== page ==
It is an understatement to say I have harshly criticized the management of the Department of Neighborhood Empowerment.
It’s not a personal issue. I am acquainted with a handful of the department’s employees, past and present, and have respect for most of them. There is a desire to do the right thing; what is lacking is the ability. That’s a management problem.
While there is talk of training programs for NC board members, no one is addressing the serious lack of skills downtown. It is naive to assume that DONE can help implement system improvements when the staff is incapable of administering basic processes.
Failure is rarely more fundamental than what occurred last week.
An E-Blast was sent by the department to its NC distribution on July 25th. The blast contained a link to a budget template NCs should use to submit their budgets.
Fine, but the budgets were due ten days earlier on July 15th. What’s more, the link did not work. When it was finally fixed, it brought you to a sign-on screen asking for a user ID and password. Few were aware of a user ID or password to access the template.
An accountant, who serves as the treasurer for a neighborhood council, did gain access and put the template through the paces. He found some serious flaws that would significantly limit its usefulness even if in the hands of trained personnel.
Rolling out a new feature requires a few basic steps anyone should be able to figure out. This includes pre implementation testing performed by users. DONE just threw it out there hoping it would stick.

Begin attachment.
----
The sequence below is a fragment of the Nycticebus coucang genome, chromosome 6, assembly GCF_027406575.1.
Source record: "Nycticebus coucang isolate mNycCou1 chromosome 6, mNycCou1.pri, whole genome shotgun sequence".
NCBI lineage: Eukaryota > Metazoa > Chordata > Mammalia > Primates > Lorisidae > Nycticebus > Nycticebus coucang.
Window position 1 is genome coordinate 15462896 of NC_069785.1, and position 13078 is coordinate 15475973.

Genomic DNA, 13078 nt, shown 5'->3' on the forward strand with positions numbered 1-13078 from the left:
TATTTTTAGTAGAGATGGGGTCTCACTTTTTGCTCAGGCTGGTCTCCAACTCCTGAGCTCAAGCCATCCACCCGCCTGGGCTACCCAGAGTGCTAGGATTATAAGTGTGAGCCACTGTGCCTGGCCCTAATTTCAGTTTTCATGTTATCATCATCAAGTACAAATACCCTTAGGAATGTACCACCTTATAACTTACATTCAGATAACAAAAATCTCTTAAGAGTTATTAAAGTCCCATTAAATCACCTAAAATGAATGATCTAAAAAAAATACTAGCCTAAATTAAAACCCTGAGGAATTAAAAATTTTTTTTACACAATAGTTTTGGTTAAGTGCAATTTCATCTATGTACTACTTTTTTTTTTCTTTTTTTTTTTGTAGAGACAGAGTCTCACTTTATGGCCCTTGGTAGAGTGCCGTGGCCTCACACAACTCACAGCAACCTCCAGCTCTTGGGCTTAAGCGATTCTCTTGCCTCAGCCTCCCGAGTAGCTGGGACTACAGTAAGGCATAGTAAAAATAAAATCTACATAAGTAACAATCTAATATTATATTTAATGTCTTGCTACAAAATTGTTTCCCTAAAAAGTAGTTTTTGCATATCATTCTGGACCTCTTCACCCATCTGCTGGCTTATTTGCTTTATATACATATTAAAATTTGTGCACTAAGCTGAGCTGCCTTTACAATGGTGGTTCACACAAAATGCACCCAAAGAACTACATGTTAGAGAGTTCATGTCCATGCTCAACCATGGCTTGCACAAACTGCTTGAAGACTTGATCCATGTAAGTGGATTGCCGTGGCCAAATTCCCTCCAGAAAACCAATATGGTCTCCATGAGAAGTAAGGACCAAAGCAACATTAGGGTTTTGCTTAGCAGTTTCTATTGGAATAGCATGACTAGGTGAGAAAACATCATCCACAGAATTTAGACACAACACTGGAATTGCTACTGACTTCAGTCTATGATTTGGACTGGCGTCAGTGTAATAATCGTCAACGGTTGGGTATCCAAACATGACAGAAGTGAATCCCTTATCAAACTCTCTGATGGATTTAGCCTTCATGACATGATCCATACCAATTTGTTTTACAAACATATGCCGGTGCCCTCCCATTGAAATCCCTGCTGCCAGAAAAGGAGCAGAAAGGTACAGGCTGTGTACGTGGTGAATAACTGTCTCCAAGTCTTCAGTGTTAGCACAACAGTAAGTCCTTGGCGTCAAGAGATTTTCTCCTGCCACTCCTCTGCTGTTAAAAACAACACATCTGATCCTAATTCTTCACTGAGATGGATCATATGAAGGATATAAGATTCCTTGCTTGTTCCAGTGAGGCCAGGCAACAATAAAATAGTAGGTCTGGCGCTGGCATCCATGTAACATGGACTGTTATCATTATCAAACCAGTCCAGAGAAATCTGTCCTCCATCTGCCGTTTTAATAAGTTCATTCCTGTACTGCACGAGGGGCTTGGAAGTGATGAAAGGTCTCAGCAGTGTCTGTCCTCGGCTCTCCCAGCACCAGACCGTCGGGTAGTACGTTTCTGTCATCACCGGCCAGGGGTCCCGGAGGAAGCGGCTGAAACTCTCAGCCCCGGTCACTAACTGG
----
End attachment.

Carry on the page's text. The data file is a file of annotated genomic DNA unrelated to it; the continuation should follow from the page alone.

This event is not the end of the world. Budgets will eventually be loaded (to the extent they are submitted), but the lack of planning and even less understanding of the objective is par for the course when it comes to DONE’s management. Expect confusion when the department tries to integrate actual NC spending with the budget data.
When the mayor’s office proposed to move DONE under the Community Development Department over a year ago, I was adamantly against it, as were almost all NC board members. I am now having second thoughts.
Don’t get me wrong, I do not want DONE to lose its standalone departmental status, but what good is it if the department is incapable of standing alone? Its record of failure is documented by two separate audits, quite possibly the two worst back-to-back audit reports any department has received in the history of the city. The same team is still largely in charge. Expecting a different result in the years to come meets the classic definition of insanity.
CDD could have supervised and offered training and structure until such time DONE could walk by itself. Just as courts appoint a conservator for those with diminished capacity and Major League Baseball stepped in to assist the Dodgers, it sometimes takes intervention by a third-party to right the course.
In the case of DONE, a partnership between the CDD and NC Board Members might have been the best solution for restructuring.
It would be worth reading my article about a conversation I had with former City Controller Laura Chick over a year ago. Her thoughts about DONE and the role of the City Council in the chaos surrounding the poorly managed department echo my concerns.
Council Member Krekorian should have read it, too. Better yet, he should have placed a call to Ms. Chick. He might have gained appreciation for the futility of dealing with the dysfunctional organization before issuing his weak package of motions.
I have been involved with the NC system since 2005 when I was first elected to the Board of NC Valley Village. I have had the pleasure of working with many dedicated board members and stakeholders from around the city. These are people who have sacrificed extensive personal time only to be largely ignored by City Hall.
We have reached a point where further reliance on DONE will bring the NC system down within a few short years. Board members and stakeholders need to unite and fight for autonomy rather than trust our elected officials and department bureaucrats to do what is right. A conservatorship of sorts over DONE jointly managed by the CDD and the neighborhood councils might be the best compromise.